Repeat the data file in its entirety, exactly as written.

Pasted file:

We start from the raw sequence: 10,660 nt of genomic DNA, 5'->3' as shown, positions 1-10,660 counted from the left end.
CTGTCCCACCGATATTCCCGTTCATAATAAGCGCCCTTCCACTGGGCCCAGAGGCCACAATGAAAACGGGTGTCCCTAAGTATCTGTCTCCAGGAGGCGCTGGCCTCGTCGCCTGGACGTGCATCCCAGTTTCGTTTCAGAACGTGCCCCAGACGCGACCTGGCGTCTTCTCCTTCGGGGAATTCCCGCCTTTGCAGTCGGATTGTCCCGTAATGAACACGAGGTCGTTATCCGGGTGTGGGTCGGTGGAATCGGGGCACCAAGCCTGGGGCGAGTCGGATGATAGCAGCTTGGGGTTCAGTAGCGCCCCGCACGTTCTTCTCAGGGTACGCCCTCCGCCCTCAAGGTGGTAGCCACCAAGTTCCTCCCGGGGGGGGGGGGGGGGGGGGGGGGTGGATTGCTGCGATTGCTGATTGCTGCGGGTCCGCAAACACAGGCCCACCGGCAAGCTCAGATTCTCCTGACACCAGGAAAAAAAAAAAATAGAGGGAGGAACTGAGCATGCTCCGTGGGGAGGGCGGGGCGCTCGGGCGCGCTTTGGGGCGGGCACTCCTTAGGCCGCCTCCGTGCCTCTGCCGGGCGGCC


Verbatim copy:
We start from the raw sequence: 10,660 nt of genomic DNA, 5'->3' as shown, positions 1-10,660 counted from the left end.
CTGTCCCACCGATATTCCCGTTCATAATAAGCGCCCTTCCACTGGGCCCAGAGGCCACAATGAAAACGGGTGTCCCTAAGTATCTGTCTCCAGGAGGCGCTGGCCTCGTCGCCTGGACGTGCATCCCAGTTTCGTTTCAGAACGTGCCCCAGACGCGACCTGGCGTCTTCTCCTTCGGGGAATTCCCGCCTTTGCAGTCGGATTGTCCCGTAATGAACACGAGGTCGTTATCCGGGTGTGGGTCGGTGGAATCGGGGCACCAAGCCTGGGGCGAGTCGGATGATAGCAGCTTGGGGTTCAGTAGCGCCCCGCACGTTCTTCTCAGGGTACGCCCTCCGCCCTCAAGGTGGTAGCCACCAAGTTCCTCCCGGGGGGGGGGGGGGGGGGGGGGGGTGGATTGCTGCGATTGCTGATTGCTGCGGGTCCGCAAACACAGGCCCACCGGCAAGCTCAGATTCTCCTGACACCAGGAAAAAAAAAAAATAGAGGGAGGAACTGAGCATGCTCCGTGGGGAGGGCGGGGCGCTCGGGCGCGCTTTGGGGCGGGCACTCCTTAGGCCGCCTCCGTGCCTCTGCCGGGCGGCC